Former President Bush Gets Ready To Talk

Laura Bush, George Bush and Condoleezza Rice
Laura Bush, George Bush and Condoleezza Rice

Former President Bush may be kickin’ up his heels now that he’s back home in Texas – but he won’t be kickin’ back for long.

I got an email today from the folks at Washington Speakers Bureau – they have the biggest of the bigs on their roster – and yep, they just signed W and the former First Lady Laura and Former Secretary Condoleezza Rice.

Following his time in the White House Former President Bill Clinton was a very popular speaker – making more than $40 Million over about six years on the talk circuit, according to the tax records of his wife – Secretary of State, Hillary Rodham Clinton.

Makes you wonder –

Palin Goes Back To Washington

Alaska’s Governor and former VP candidate, Sarah Palin has hired the uber attorney, Bob Barnett to represent her. Barnett, is the driving force behind nearly all the successful book deals that come out of Washington. He handles the Beltway’s A-Listers like President Barack Obama, and both Clintons.

Hanks And Harpo Collaborate

And from the folks at Publishers Marketplace: Universal has just picked up the film rights to David Wroblewski's EDGAR SAWTELLE, with Tom Hanks at Playtone and Oprah Winfrey at Harpo Films producing.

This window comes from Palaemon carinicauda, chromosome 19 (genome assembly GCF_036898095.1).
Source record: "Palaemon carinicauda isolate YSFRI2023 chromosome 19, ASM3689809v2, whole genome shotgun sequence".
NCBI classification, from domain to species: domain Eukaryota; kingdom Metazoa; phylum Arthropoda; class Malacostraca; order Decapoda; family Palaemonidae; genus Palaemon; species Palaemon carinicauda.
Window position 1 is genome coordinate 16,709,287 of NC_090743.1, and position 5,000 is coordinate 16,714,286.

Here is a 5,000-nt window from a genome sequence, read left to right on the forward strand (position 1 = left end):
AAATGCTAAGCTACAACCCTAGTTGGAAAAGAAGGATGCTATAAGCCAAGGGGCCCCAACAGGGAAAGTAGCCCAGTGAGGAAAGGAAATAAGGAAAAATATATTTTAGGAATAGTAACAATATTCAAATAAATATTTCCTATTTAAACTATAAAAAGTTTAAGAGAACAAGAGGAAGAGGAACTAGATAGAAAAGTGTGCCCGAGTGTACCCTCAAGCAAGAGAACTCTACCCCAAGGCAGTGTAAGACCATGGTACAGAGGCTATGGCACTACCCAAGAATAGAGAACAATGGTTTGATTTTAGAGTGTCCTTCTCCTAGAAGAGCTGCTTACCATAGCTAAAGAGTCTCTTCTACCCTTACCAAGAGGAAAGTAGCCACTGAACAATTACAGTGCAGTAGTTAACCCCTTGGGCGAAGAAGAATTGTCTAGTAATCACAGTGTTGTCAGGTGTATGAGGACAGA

(*Note: Universal, like CNBC is owned by parent company, General Electric)

Lev Grossman has a piece in Time about the future of publishing and says what I have long said in this space – that… "A lot of headlines and blogs to the contrary, publishing isn't dying. But it is evolving, and so radically that we may hardly recognize it when it's done. “

Some predictions, ”More books, written and read by more people, often for little or no money, circulating in a wild diversity of forms, both physical and electronic, far outside the charmed circle of New York City's entrenched publishing culture. Old Publishing is stately, quality-controlled and relatively expensive. New Publishing is cheap, promiscuous and unconstrained by paper, money or institutional taste."

And real readers will love this, "Novels will get longer--electronic books aren't bound by physical constraints--and they'll be patchable and updatable, like software. We'll see more novels doled out episodically, on the model of TV series or, for that matter, the serial novels of the 19th century. We can expect a literary culture of pleasure and immediate gratification. Reading on a screen speeds you up: you don't linger on the language; you just click through. We'll see less modernist-style difficulty and more romance-novel-style sentiment and high-speed-narrative throughput. Novels will compete to hook you in the first paragraph and then hang on for dear life.”

    • 'Benjamin Button' Leads Oscars With 13 Nominations

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